For the 2022 World Cup in Qatar, clubs received a combined £170.58m ($209m), but FIFA has increased its payments for each of the next two men's World Cups to £298.74m ($355m).
FIFA and the European Clubs' Association (ECA) have signed a Memorandum of Understanding (MoU) that outlines increased payments to clubs for the release of players for the next two men's World Cups.
The MoU will run until 2030 and puts an end to months of disagreement between the two organizations.
Instead, an expanded 32-team Club World Cup featuring 12 European teams will be launched in 2025.
Despite opposition from leagues and unease among player unions, UEFA and the ECA have provided support for this.
The ECA has also supported FIFA's plan for a player welfare taskforce, which FIFPRO believes is essential.
The new international match calendar, as agreed upon in the MoU, will also feature an annual match between the Champions League winner and the winner of an intercontinental playoff.
Agreement has also been reached on the concept of a Women's Club World Cup, although the format of this is still to be decided.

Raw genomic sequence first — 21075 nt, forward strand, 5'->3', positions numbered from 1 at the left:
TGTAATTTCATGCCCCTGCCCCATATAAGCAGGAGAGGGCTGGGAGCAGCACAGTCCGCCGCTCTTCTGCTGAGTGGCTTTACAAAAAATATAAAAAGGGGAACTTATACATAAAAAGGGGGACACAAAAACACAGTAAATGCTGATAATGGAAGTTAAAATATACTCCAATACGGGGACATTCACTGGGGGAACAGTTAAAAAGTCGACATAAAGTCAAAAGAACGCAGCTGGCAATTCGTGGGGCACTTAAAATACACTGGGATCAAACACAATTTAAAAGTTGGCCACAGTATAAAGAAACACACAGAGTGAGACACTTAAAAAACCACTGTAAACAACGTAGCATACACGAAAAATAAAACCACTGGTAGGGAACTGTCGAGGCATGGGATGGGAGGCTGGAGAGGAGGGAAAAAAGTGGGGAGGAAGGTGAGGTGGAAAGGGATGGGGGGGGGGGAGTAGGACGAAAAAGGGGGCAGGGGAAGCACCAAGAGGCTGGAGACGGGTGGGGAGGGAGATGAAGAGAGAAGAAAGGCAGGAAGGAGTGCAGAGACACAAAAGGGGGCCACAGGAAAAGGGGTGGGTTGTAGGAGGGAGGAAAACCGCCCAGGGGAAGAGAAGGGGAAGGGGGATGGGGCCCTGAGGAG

The precise format for the Club World Cup is also yet to be determined, but the four winners prior to the tournament up to 2024 will be included, and Chelsea is already guaranteed entry after winning the 2021 Champions League.
Al-Khalifi rebuked Juventus, Real Madrid, and Barcelona, who are awaiting a ruling from the European Courts of Justice over UEFA's monopoly position, which they believe has put barriers in the way of their cherished European Super League concept.
Al-Khelaifi expressed his determination to drive financial prosperity and distribution for the entire football pyramid, not just the elite.
He thanked President Ceferin for the trust, respect, and common interest that now form the foundation of the ECA's relationship with UEFA.
In a statement, Infantino said that the MoU is a significant day for the future of football and its long-term stability.